- The Washington Times - Wednesday, November 7, 2001

BANDAR SERI BEGAWAN, Brunei Leaders from Southeast Asia and China said yesterday they would pursue plans to create the world's biggest free-trade area within 10 years.
The free-trade area would have a combined market of 1.7 billion people and a gross domestic product of $2 trillion, said Brunei's Sultan Hassanal Bolkiah.
After talks with Chinese Prime Minister Zhu Rongji, the 10-nation Association of Southeast Asian Nations meeting said it would try to work out the details. Analysts say such a plan faces many hurdles that could block the arrangement.
Southeast Asia was the world's fastest-growing region before its financial crisis hit in 1997. Its export-driven economies have struggled to attract foreign investment since the crash, and Its governments believe they can resuscitate the region through their own free-trade area and the deal with China.
But some leaders warned the plan should be carefully negotiated to avoid cheap Chinese goods flooding Southeast Asia and harming their economies.
"We don't want ourselves to be just a market for China," Malaysian Prime Minister Mahathir Mohamed said.
Chinese Vice Foreign Minister Wang Yi said the free-trade agreement would bring about a 50 percent increase in exports on both sides.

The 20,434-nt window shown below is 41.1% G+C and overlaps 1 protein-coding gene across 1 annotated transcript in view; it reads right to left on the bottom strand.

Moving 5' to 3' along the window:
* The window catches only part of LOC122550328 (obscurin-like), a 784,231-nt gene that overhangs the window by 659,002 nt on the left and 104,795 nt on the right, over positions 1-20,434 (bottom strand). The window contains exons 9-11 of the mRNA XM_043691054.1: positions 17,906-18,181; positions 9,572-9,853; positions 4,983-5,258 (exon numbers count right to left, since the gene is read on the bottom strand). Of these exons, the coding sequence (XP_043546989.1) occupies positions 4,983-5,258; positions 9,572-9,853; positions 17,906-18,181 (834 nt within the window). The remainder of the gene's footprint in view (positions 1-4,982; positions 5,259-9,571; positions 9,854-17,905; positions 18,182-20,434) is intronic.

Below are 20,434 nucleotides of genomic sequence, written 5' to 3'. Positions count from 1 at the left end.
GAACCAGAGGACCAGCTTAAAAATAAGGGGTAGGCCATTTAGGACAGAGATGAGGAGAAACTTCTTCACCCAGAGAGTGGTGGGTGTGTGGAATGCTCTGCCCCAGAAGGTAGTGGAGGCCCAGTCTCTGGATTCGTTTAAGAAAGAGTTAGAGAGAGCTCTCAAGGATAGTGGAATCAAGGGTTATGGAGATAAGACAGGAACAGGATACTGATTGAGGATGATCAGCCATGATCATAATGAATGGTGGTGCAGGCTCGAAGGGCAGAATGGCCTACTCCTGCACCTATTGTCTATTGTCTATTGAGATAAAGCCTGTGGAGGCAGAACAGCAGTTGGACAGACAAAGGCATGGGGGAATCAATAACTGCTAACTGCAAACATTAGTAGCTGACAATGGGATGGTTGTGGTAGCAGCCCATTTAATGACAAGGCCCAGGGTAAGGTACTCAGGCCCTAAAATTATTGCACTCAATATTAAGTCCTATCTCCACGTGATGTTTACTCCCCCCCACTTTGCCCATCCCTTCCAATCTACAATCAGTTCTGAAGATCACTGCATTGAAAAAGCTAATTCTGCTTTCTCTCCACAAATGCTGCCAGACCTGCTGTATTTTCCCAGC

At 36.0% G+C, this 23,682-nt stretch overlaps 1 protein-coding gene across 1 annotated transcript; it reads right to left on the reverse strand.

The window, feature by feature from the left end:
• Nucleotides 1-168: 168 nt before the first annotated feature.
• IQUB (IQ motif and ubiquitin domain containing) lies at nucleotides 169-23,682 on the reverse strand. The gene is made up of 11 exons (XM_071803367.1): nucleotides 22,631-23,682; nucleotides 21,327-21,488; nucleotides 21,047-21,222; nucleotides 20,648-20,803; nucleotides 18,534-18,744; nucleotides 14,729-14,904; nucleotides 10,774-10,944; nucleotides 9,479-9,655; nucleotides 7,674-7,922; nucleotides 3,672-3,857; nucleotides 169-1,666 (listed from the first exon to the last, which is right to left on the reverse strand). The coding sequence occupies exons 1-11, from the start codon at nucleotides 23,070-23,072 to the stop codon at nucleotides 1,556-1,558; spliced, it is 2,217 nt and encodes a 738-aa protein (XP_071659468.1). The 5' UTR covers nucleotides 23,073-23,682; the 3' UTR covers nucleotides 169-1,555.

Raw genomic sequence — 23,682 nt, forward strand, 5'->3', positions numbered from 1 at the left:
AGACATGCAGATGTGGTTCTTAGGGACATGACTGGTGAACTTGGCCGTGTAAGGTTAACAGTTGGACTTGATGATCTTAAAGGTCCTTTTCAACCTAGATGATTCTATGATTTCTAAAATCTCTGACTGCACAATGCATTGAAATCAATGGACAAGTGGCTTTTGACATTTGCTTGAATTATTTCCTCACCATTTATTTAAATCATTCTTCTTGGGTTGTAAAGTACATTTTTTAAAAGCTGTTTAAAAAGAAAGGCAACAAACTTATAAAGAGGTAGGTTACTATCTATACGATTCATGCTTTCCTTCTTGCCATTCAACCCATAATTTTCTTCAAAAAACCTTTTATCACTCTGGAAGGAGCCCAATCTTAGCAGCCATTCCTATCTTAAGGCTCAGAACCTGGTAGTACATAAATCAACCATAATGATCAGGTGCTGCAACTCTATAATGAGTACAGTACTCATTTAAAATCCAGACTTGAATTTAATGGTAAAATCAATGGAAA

"Of course, we will be faced with big problems and challenges because there is a need for both sides to open their markets to each other," Mr. Wang told reporters. "What is more important is that the leaders have shown the political will."
ASEAN's plans for its own separate free-trade area, in which barriers on a wide range of products would be dropped by 2003, are struggling because of disagreements over Malaysia's car market and Thai petrochemicals.
Analysts say that with ASEAN nations seemingly unable to complete their own free-trade area, talk of a China union is even more far-fetched.
"Domestic pressures to protect local industries will be a huge barrier to an ASEAN-China free-trade area," said Song Seng Wun, GK Goh Research's Singapore-based economist.
ASEAN groups include Brunei, Cambodia, Indonesia, Laos, Malaysia, Myanmar, the Philippines, Singapore, Thailand and Vietnam.

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